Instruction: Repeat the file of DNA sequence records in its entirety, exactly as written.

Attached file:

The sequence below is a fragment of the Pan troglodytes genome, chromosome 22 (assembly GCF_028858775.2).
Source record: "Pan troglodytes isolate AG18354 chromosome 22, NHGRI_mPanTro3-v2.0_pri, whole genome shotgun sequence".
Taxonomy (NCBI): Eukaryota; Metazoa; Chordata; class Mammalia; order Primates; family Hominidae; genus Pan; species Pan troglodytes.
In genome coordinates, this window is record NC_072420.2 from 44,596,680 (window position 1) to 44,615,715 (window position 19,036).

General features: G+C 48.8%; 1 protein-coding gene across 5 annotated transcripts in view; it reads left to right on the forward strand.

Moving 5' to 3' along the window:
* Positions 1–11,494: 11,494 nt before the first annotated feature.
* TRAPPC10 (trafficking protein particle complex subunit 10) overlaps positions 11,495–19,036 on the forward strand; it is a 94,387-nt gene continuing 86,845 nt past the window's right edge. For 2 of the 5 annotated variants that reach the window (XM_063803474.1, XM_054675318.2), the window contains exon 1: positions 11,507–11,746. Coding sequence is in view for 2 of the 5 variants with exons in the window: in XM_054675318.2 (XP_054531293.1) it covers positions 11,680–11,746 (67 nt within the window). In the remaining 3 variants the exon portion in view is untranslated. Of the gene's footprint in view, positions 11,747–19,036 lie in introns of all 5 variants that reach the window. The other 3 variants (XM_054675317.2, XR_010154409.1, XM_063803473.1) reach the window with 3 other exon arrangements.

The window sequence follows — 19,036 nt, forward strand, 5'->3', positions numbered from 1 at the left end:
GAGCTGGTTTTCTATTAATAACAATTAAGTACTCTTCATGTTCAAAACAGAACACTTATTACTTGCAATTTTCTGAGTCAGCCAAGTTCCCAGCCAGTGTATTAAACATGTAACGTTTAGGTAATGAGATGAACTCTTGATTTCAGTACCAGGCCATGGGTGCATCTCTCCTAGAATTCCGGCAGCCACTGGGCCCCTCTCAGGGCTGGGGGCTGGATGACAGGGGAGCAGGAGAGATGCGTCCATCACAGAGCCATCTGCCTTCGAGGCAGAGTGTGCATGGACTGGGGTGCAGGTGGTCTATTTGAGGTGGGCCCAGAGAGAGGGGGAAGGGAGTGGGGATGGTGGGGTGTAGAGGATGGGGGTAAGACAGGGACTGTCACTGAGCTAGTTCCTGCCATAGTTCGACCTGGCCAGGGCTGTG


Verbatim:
The sequence below is a fragment of the Pan troglodytes genome, chromosome 22 (assembly GCF_028858775.2).
Source record: "Pan troglodytes isolate AG18354 chromosome 22, NHGRI_mPanTro3-v2.0_pri, whole genome shotgun sequence".
Taxonomy (NCBI): Eukaryota; Metazoa; Chordata; class Mammalia; order Primates; family Hominidae; genus Pan; species Pan troglodytes.
In genome coordinates, this window is record NC_072420.2 from 44,596,680 (window position 1) to 44,615,715 (window position 19,036).

General features: G+C 48.8%; 1 protein-coding gene across 5 annotated transcripts in view; it reads left to right on the forward strand.

Moving 5' to 3' along the window:
* Positions 1–11,494: 11,494 nt before the first annotated feature.
* TRAPPC10 (trafficking protein particle complex subunit 10) overlaps positions 11,495–19,036 on the forward strand; it is a 94,387-nt gene continuing 86,845 nt past the window's right edge. For 2 of the 5 annotated variants that reach the window (XM_063803474.1, XM_054675318.2), the window contains exon 1: positions 11,507–11,746. Coding sequence is in view for 2 of the 5 variants with exons in the window: in XM_054675318.2 (XP_054531293.1) it covers positions 11,680–11,746 (67 nt within the window). In the remaining 3 variants the exon portion in view is untranslated. Of the gene's footprint in view, positions 11,747–19,036 lie in introns of all 5 variants that reach the window. The other 3 variants (XM_054675317.2, XR_010154409.1, XM_063803473.1) reach the window with 3 other exon arrangements.

The window sequence follows — 19,036 nt, forward strand, 5'->3', positions numbered from 1 at the left end:
GAGCTGGTTTTCTATTAATAACAATTAAGTACTCTTCATGTTCAAAACAGAACACTTATTACTTGCAATTTTCTGAGTCAGCCAAGTTCCCAGCCAGTGTATTAAACATGTAACGTTTAGGTAATGAGATGAACTCTTGATTTCAGTACCAGGCCATGGGTGCATCTCTCCTAGAATTCCGGCAGCCACTGGGCCCCTCTCAGGGCTGGGGGCTGGATGACAGGGGAGCAGGAGAGATGCGTCCATCACAGAGCCATCTGCCTTCGAGGCAGAGTGTGCATGGACTGGGGTGCAGGTGGTCTATTTGAGGTGGGCCCAGAGAGAGGGGGAAGGGAGTGGGGATGGTGGGGTGTAGAGGATGGGGGTAAGACAGGGACTGTCACTGAGCTAGTTCCTGCCATAGTTCGACCTGGCCAGGGCTGTG